Friday, November 6, 2015

Career choices

At the age of 18 I wanted to be an industrial designer...whatever that was. In my mind it was all very vague. I only knew that it could be done with paper, pen and ink and imagination. I'm sure I was wrong. I attended the local JC and took some design classes that I hoped would get me into the Art Institute. I soon found out that dream would have to be put on hold as I thought that the Design 101 instructor was an idiot and I left the class before finishing it. An Incomplete won't get you very far in the world of design.

So, what to do? I lived at the beach so I spent a lot of time there. I had a job as night manager at a Texaco station and a job being a delivery 'boy' for a liquor store. I wasn't lazy. Then, at the age of 19 I decided, with the help of two friends, to join the Navy. I did and I enjoyed it. After boot camp I went to Hospital Corps school and after graduating I was sent to Camp Lejeune, North Carolina. I worked at the base hospital and at the end of my normal enlistment I was offered a bonus of $$ and the school of my choice. I decided to go for Aviation Medicine school...and then found out that they wouldn't guarantee that I could leave Lejeune right away and might have to do a complete enlistment of two more years. So I was discharged to civilian life and reserve duty.

After another failed attempt at college I had to get a job. I lived at home but I had to pay rent. I didn't resent that, I assumed that was what you did when you were an adult. I found a job driving a forklift for a new tech company, Space Technology Laboratories, or STL. After a month I knew that I needed to find something else to do or I would go crazy. The work wasn't hard and the pay was fine, but it was deadly boring.

My sister had a friend that worked at STL and I was talking to her one day and told her of my frustration. A few weeks later there was a knock at the door one evening and when I opened it, a stranger introduced himself as the father of that girl. He told me that he had heard I was unhappy with my job and would I be interested in a job in construction? Of course I was and he told me to come and see him the next day and we would talk. He lived right down the street and the next day I was listening to him explain that he was offering me a job in the drywall industry. I would have to join the Carpenters union and become an apprentice. After a little while of doing that work, he wanted to train me to be an estimator. He was the owner and estimator of his new business and hoped to expand quickly. How much money would I make? I was told $2.50 an hour with raises every 6 months for 24 months and then the journeyman's pay was $5.00 an hour. I was making $1.75 in the warehouse and few chances for a raise. Two days later I was an apprentice.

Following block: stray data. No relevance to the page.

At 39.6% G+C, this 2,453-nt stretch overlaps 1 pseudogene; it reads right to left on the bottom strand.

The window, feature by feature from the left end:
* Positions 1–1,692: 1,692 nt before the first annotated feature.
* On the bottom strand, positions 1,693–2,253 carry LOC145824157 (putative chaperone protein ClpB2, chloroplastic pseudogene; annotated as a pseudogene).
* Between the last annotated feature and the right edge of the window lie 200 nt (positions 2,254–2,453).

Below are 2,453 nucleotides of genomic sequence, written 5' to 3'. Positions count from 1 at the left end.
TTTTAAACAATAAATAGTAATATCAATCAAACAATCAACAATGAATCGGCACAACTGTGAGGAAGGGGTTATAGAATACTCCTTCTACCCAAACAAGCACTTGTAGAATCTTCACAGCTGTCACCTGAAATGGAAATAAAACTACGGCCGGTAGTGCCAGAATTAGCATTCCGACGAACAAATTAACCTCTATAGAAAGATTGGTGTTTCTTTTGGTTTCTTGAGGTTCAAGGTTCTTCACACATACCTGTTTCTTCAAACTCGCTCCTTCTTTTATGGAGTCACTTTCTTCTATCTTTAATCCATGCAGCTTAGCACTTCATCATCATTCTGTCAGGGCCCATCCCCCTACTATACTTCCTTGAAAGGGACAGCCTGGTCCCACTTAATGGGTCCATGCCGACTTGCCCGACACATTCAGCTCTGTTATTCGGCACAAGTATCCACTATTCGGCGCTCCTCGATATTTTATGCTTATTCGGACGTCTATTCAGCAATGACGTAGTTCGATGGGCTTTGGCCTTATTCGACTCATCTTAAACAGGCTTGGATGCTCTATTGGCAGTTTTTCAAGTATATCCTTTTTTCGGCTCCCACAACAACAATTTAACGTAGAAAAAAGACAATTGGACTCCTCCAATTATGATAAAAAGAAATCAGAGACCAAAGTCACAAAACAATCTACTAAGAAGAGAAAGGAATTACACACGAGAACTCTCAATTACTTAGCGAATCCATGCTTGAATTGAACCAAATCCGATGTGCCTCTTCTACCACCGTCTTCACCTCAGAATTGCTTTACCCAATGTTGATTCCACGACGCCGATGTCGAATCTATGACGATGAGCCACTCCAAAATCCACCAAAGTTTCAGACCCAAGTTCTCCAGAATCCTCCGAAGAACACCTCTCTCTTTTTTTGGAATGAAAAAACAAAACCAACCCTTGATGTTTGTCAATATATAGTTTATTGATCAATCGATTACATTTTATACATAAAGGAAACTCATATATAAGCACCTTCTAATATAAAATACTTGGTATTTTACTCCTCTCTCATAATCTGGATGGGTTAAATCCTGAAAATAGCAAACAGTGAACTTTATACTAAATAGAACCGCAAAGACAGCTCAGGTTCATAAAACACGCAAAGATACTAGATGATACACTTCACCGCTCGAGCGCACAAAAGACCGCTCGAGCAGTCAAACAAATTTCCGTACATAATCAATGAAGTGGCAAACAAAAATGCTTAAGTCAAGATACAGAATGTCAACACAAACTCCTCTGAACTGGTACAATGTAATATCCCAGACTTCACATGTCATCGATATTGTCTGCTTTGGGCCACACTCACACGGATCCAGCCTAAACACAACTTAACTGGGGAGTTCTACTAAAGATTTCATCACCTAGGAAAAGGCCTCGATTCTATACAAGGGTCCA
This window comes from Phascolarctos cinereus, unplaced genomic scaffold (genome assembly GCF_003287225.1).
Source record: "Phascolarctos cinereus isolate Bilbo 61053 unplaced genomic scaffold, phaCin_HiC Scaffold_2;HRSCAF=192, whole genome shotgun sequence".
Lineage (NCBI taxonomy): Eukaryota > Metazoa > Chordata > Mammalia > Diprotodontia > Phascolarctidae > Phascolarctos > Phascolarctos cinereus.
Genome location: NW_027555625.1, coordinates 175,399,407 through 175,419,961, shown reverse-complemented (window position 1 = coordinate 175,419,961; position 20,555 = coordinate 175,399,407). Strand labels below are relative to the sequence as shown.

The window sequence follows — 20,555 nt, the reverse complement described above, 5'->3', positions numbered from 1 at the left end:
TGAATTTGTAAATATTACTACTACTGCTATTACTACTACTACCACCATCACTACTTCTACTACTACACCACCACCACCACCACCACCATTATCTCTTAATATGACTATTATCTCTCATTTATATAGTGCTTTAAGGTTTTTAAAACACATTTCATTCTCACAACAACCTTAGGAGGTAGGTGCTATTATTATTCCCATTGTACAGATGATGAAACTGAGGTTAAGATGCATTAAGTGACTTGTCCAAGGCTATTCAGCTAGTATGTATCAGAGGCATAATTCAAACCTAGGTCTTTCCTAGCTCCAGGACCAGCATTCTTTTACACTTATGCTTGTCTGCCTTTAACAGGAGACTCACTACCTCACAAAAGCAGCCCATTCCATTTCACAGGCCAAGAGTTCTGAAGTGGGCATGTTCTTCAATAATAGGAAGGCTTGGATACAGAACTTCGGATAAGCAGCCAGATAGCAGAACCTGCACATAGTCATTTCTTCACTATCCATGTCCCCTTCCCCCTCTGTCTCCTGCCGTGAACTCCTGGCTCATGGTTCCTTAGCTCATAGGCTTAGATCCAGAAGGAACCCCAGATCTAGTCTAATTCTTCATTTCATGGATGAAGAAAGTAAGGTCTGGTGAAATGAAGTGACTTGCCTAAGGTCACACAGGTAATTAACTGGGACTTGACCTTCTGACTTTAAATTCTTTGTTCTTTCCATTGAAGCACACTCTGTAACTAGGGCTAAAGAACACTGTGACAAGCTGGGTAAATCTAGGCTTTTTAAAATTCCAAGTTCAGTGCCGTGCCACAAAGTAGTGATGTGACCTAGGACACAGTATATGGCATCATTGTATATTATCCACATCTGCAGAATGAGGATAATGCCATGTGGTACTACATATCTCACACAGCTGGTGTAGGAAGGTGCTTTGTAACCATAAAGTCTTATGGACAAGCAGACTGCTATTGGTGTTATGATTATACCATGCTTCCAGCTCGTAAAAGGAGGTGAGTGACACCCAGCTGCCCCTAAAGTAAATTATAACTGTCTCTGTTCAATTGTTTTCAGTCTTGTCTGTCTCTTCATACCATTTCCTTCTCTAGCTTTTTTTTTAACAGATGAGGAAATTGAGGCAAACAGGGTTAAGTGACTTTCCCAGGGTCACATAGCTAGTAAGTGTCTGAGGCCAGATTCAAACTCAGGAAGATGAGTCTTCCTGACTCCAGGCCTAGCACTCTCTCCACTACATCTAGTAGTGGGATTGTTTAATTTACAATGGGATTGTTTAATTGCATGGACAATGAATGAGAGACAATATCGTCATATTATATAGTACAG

That knock on the door was the pivotal moment in my life. In 2004 I retired from a wonderful career in construction. I had been a journeyman, a foreman, superintendent, project manager, estimator, owned a construction company, left that and moved, where I worked in Reno and started the process all over.  then I had a chance to move to Sacramento and become a superintendent, then estimator, then an IT guy and programmer, software developer and finally an instructor to teach estimators how to use our software. I flew all over the US as we were an international construction company. People now ask me what did I do before retirement and I have to ask them, "Which year?"  


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